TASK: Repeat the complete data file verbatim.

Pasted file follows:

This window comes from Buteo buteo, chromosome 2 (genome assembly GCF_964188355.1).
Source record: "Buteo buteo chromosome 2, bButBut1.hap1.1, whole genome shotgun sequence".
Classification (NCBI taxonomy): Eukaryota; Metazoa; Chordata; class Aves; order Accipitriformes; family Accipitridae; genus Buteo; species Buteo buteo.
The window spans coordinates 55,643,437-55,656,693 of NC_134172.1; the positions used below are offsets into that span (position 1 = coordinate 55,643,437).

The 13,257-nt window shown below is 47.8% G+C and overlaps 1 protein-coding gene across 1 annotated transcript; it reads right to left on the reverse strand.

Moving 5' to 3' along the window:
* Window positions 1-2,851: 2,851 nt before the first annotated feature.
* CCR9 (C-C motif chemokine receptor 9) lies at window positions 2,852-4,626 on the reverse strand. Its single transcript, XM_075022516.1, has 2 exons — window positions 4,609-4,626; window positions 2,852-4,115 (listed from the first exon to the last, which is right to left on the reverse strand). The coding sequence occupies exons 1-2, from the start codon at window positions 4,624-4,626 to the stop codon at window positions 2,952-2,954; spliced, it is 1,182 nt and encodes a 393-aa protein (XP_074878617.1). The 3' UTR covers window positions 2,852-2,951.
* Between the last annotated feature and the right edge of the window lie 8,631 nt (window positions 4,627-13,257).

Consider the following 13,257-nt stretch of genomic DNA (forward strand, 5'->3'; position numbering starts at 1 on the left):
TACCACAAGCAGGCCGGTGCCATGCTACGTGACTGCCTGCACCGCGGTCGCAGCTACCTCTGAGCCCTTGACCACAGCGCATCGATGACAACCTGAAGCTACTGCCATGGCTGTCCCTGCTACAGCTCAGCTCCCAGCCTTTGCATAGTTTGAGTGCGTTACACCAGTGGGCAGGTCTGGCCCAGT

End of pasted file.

This window comes from Buteo buteo, chromosome 2 (genome assembly GCF_964188355.1).
Source record: "Buteo buteo chromosome 2, bButBut1.hap1.1, whole genome shotgun sequence".
Classification (NCBI taxonomy): Eukaryota; Metazoa; Chordata; class Aves; order Accipitriformes; family Accipitridae; genus Buteo; species Buteo buteo.
The window spans coordinates 55,643,437-55,656,693 of NC_134172.1; the positions used below are offsets into that span (position 1 = coordinate 55,643,437).

The 13,257-nt window shown below is 47.8% G+C and overlaps 1 protein-coding gene across 1 annotated transcript; it reads right to left on the reverse strand.

Moving 5' to 3' along the window:
* Window positions 1-2,851: 2,851 nt before the first annotated feature.
* CCR9 (C-C motif chemokine receptor 9) lies at window positions 2,852-4,626 on the reverse strand. Its single transcript, XM_075022516.1, has 2 exons — window positions 4,609-4,626; window positions 2,852-4,115 (listed from the first exon to the last, which is right to left on the reverse strand). The coding sequence occupies exons 1-2, from the start codon at window positions 4,624-4,626 to the stop codon at window positions 2,952-2,954; spliced, it is 1,182 nt and encodes a 393-aa protein (XP_074878617.1). The 3' UTR covers window positions 2,852-2,951.
* Between the last annotated feature and the right edge of the window lie 8,631 nt (window positions 4,627-13,257).

Consider the following 13,257-nt stretch of genomic DNA (forward strand, 5'->3'; position numbering starts at 1 on the left):
TACCACAAGCAGGCCGGTGCCATGCTACGTGACTGCCTGCACCGCGGTCGCAGCTACCTCTGAGCCCTTGACCACAGCGCATCGATGACAACCTGAAGCTACTGCCATGGCTGTCCCTGCTACAGCTCAGCTCCCAGCCTTTGCATAGTTTGAGTGCGTTACACCAGTGGGCAGGTCTGGCCCAGT